You’re right, but the problem is that even the reliable 1000:1 you get from IPS is still terrible. VA panels are a bit better in theory, but also suffer from off-center contrast loss. We desperately need to move away from LCDs; literally every other display tech has delivered far better contrast (and image quality overall) – OLED, plasma, even CRT.
Ye, like democracy… IPS is
Ye, like democracy… IPS is bad, but its LIGHTYEARS better than anything else we have. Certainly makes TN look like a jar filled with liquid SHIT.
You can always buy an SSD if
You can always buy an SSD if it doesn’t come with it. That’s what I did with my Acer laptop and it came out cheaper so that’s no biggie.
If only the author had
If only the author had thought of that. Oh, wait, they did! Protip: read the article before commenting.
That’s your expectation.
That’s your expectation. This is an open forum and the fact that a comment mirrors the article doesn’t detract from the validity of the comment. The comment is ironically far more “on-point” than yours.
Someone is having a bad day.
Someone is having a bad day.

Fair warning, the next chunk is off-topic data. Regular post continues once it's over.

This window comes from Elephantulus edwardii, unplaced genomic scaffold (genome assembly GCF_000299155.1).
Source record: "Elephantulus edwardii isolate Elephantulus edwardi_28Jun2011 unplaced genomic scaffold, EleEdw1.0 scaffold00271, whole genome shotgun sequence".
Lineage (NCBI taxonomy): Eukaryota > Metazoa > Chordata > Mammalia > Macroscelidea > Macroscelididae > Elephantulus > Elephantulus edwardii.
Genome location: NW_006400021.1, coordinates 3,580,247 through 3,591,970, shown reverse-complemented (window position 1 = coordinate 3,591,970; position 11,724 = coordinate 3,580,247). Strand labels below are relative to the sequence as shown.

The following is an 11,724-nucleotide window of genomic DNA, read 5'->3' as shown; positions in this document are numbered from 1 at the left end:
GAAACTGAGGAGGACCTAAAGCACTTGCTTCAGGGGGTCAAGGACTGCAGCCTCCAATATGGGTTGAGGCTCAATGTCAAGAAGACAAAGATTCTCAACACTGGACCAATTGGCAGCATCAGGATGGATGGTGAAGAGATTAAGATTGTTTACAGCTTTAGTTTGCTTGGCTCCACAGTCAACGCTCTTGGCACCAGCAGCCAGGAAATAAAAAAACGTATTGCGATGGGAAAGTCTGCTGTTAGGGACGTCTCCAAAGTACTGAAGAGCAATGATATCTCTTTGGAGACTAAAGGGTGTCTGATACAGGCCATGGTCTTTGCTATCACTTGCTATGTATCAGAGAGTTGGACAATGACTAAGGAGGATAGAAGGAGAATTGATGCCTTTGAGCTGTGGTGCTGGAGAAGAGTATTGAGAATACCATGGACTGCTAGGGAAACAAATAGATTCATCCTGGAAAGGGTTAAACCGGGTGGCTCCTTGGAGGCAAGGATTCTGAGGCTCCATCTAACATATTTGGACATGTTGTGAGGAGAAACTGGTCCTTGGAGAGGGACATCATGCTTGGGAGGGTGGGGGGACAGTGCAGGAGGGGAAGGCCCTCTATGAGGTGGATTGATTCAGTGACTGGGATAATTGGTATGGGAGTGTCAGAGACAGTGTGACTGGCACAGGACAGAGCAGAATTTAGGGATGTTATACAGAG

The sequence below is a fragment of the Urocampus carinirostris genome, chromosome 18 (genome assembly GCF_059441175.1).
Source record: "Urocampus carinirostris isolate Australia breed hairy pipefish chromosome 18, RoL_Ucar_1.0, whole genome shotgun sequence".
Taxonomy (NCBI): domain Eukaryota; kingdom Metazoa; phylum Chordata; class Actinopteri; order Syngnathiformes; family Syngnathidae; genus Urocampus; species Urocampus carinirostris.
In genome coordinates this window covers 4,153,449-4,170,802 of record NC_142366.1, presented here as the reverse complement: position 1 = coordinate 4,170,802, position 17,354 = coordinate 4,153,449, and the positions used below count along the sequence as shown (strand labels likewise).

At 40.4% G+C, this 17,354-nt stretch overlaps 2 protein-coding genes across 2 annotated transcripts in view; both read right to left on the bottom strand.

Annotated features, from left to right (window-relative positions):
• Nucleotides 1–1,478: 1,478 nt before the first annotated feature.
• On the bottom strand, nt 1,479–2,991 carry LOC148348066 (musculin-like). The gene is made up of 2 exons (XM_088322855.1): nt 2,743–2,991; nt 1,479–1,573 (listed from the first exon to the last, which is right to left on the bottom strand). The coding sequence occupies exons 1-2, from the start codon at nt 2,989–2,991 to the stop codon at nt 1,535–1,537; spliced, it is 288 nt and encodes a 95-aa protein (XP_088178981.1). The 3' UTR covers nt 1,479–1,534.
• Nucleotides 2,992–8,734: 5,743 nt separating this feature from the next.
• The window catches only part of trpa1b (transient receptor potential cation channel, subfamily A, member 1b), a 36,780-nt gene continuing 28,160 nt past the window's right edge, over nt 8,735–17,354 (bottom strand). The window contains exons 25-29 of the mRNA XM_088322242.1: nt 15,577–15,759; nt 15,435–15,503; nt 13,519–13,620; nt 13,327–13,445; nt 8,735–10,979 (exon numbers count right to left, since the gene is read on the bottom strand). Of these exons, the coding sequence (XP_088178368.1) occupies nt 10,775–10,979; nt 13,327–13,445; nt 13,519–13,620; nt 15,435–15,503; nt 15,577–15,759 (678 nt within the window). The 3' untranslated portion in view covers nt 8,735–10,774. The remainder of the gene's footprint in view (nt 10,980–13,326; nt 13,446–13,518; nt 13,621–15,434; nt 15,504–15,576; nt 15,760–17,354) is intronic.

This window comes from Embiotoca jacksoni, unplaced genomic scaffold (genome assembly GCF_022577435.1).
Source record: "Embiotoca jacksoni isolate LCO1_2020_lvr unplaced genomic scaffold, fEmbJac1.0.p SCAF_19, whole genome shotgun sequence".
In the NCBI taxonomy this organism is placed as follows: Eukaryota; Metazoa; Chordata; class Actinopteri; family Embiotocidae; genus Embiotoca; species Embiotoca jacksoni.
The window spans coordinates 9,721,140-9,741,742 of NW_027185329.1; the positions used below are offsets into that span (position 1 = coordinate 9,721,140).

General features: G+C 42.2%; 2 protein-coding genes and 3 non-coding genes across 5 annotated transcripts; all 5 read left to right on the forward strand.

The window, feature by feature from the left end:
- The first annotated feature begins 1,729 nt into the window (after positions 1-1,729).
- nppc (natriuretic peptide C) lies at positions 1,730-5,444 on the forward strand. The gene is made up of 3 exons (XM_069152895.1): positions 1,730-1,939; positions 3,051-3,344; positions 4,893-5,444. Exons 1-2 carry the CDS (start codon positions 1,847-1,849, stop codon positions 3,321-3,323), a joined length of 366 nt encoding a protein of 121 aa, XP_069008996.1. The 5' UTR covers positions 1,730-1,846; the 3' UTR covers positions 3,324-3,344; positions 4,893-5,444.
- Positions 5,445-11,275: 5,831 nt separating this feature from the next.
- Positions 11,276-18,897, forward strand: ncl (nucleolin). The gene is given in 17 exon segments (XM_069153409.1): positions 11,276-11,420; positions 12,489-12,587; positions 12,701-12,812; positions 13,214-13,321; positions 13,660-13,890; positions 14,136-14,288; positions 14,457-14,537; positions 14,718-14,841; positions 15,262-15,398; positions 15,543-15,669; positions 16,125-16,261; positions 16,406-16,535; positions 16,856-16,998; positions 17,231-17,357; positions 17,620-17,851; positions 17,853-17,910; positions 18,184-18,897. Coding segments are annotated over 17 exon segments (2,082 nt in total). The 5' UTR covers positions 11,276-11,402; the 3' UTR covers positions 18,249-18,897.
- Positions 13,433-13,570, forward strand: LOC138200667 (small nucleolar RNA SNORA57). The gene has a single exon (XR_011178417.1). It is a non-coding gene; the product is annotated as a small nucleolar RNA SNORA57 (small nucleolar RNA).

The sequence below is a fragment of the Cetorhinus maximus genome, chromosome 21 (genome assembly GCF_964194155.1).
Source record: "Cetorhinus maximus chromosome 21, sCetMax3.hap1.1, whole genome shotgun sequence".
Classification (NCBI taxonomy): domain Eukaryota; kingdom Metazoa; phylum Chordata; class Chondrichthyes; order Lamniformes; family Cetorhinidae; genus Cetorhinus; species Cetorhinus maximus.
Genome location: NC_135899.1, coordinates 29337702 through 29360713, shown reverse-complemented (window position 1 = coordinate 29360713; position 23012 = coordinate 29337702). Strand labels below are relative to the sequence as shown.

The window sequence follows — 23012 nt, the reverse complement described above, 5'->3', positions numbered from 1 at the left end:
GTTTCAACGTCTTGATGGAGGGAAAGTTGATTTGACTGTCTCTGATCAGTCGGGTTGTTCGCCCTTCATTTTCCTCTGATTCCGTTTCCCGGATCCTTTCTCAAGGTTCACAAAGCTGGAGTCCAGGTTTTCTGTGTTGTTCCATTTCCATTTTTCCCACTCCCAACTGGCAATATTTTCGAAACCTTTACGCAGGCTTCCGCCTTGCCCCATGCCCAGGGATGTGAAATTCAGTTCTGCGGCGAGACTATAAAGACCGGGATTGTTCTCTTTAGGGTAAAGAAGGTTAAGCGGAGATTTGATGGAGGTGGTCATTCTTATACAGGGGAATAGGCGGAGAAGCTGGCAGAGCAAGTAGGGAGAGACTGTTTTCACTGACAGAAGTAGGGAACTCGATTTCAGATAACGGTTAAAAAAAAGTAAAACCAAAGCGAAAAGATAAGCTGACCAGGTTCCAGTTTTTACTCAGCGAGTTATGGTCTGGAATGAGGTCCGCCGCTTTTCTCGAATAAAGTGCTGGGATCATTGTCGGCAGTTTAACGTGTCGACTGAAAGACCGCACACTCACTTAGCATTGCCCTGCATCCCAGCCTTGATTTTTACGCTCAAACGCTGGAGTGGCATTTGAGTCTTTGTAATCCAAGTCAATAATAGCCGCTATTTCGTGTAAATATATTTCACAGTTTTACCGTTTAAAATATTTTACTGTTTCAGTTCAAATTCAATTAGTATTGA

Protip don’t be a douche. I
Protip don’t be a douche. I did read the entire article and I mentioned it because he put it as a sort of downside to this laptop and I followed up with that telling my experience.
The comment *in the article*
The comment *in the article* is on the first page. Anyone reading down to the comments would have already seen the point brought up in the article and in a more meaningful context.
Converse to your comment, my comment was imformative as it would let anyone know who read the comments that your comment wasn’t insightful in the least and was addressed inside the article itself.
Protip, don’t post as AC if you want to be taken seriously.
Why do so many new laptops
Why do so many new laptops with Haswell CPUs while Broadwell is out?
In this case, they use
In this case, they use Haswell because it’s a cheaper CPU than the equivalent Broadwell part.
Acer is clearly designing a laptop to try and hit the lowest possible price point for a decent gaming laptop. So paying an extra $40 – $50 for a Broadwell CPU (that will not have any difference in gaming performance) wouldn’t make sense.
In addition, they are probably re-using an existing motherboard design they created for Haswell. So they don’t need to spend any extra time & money engineering a Broadwell-based motherboard.
If they went with Broadwell, they’d probably have a 15″ Broadwell laptop with a GeForce 960M, that would sell for around $1100 – $1300. And laptops with those specs are already a dime-a-dozen. But a laptop <$1000 with a 960M? There arne't too many of those on the market.
Why wasn’t this given any
Why wasn’t this given any kind of award?
Tight Budget Low End Gaming
Tight Budget Low End Gaming Notebook Award?
Impressive one for the price!
Impressive one for the price! Sounds like a good value for money and reasonable price to performance ratio !